AmBushed: A Critique of Machtpolitikby Dana D. Nelson, Ariel Dorfman (Contribution by), Christopher Newfield (Contribution by), Michael Berube (Contribution by), Lawrence R. Schehr (Contribution by)
The 2004 reelection of President George W. Bush came as a shock to many politically liberal American citizens and intellectuals who opposed his first administration and its controversial policies and politics. Aimed at this “amBushed” political constituency, AmBushed, a special issue of SAQ, dares to ask how Bush’s reelection took so/i>/i>
The 2004 reelection of President George W. Bush came as a shock to many politically liberal American citizens and intellectuals who opposed his first administration and its controversial policies and politics. Aimed at this “amBushed” political constituency, AmBushed, a special issue of SAQ, dares to ask how Bush’s reelection took so many by surprise and—through an analysis of the Bush administration and how it garners political strength and executes its policies—examines the way in which the political Left may regain its footing. The diverse perspectives—from respected intellectuals and scholars from the United States and abroad—reflect a range of opinions within democracy and intend to stimulate a constructive debate, fostering the development of new strategies to strengthen and improve the political agenda and efficacy of the Left.
One essay argues that the Left has ceded its political vision—forgoing active political organization in favor of simply voicing political criticism of the president—allowing its activist sensibilities and abilities to atrophy. Others explore the Bush administration, its masterful machtpolitik (power politics), its strategic feminization of its opposition, its aggressive expansion of executive-branch powers, and its flirtation with what some have labeled American fascism or totalitarianism; still others reflect on how the Left has insulated itself from both reality and politics. A contributor from South Africa draws parallels between apartheid proponents and their tactics and President Bush. Others analyze “Bush II” as the leader of the Christian Right, as a skillful exploiter and manipulator of the mainstream media, as the chief spokesman for “evangelical capitalism,” and as the world’s most powerful lobbyist for corporate interests.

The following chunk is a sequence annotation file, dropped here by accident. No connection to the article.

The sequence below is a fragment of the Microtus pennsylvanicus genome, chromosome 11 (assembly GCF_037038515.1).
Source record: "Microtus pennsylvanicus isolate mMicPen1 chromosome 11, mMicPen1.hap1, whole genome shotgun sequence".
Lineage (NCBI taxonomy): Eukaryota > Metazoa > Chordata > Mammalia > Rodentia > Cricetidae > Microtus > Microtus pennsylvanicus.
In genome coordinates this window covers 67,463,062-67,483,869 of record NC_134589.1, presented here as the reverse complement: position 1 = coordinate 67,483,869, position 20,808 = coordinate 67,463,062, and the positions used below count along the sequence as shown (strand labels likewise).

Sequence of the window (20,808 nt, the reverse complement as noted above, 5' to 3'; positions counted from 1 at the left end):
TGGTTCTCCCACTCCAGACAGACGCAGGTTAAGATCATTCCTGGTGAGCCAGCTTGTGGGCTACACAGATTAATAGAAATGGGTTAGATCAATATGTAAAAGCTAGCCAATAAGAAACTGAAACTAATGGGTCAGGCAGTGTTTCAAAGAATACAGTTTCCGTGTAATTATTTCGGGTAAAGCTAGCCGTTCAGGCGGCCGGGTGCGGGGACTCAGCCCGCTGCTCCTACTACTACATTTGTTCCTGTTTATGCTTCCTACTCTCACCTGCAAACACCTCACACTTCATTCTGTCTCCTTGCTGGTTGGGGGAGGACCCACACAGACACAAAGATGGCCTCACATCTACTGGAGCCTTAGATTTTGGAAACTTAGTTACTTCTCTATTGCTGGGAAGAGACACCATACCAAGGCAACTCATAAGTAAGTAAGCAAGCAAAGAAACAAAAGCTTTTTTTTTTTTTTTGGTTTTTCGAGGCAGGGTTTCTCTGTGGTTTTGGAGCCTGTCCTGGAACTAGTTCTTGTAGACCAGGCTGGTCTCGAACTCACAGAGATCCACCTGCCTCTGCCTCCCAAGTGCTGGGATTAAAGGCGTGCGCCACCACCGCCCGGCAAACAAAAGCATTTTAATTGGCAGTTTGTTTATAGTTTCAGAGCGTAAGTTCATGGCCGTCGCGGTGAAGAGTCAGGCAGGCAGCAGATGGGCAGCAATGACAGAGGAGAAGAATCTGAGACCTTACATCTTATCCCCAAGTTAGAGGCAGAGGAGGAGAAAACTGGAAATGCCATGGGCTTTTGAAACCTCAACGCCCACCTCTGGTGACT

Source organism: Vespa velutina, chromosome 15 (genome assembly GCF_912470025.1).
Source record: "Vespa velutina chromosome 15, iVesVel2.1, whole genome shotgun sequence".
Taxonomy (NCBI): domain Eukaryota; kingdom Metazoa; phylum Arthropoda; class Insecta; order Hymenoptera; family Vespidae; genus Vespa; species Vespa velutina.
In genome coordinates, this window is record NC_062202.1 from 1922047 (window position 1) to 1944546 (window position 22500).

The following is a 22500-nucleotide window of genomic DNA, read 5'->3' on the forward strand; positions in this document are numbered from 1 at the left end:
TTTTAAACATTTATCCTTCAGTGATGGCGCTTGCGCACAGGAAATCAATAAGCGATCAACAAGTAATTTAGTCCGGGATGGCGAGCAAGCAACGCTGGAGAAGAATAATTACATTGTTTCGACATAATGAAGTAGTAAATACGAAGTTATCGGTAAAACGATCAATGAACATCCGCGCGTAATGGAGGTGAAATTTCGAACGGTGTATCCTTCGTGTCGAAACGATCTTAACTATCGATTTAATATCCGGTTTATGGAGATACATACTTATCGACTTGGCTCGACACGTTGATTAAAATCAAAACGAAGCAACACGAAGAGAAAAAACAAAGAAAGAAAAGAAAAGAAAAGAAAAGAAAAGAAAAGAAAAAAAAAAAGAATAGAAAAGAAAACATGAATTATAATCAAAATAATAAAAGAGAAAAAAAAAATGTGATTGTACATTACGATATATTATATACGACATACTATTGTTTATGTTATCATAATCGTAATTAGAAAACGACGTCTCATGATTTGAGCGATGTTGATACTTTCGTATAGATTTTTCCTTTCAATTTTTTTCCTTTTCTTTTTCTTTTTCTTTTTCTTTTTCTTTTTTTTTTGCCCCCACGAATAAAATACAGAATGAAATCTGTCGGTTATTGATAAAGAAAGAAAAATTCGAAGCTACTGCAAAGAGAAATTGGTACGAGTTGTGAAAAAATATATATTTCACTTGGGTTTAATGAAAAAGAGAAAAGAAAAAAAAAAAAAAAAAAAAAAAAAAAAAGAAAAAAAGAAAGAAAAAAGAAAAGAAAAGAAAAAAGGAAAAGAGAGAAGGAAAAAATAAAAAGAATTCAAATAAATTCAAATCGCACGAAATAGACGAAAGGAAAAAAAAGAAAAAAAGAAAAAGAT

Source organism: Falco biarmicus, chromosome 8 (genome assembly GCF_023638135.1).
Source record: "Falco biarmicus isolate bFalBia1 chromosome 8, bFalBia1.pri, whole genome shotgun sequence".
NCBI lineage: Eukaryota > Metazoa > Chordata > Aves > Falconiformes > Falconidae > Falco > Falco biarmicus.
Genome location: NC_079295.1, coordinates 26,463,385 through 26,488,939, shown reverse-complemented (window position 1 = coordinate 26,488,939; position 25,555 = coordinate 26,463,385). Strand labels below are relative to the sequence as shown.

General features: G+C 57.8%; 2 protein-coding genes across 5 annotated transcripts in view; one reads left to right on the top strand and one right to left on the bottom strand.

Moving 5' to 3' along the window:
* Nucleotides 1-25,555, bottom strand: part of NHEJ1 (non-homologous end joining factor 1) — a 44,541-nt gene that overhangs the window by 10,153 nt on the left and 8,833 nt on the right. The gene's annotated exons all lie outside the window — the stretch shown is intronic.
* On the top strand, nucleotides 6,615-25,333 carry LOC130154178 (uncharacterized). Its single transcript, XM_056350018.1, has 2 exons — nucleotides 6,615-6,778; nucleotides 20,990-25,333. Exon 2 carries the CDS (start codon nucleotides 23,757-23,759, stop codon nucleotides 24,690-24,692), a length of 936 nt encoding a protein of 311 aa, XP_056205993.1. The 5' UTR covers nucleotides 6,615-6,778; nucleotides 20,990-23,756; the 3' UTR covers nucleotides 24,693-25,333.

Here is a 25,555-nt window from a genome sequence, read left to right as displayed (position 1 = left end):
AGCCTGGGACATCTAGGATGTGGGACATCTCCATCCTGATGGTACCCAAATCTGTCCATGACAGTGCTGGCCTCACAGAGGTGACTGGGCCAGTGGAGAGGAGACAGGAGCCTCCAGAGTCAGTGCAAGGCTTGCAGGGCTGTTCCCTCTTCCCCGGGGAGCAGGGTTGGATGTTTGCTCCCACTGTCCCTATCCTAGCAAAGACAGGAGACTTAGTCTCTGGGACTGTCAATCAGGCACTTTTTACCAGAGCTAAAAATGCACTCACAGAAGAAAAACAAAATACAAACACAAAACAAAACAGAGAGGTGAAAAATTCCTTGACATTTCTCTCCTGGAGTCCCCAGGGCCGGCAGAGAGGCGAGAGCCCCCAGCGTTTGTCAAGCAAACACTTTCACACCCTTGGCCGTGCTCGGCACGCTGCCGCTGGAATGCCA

Contributors. Wendell Berry, Michael Bérubé, Timothy Brennan, Sharad Chari, Matthew A. Crenson, Ariel Dorfman, Thomas L. Dumm, Keya Ganguly, Benjamin Ginsberg, Pierre Guerlain, Stephen Hartnett, Dana D. Nelson, Chris Newfield, Melissa A. Orlie, Stanley G. M. Ridge, Larry Schehr, Nikhil Singh, Neil Smith, Laura Ann Stengrim
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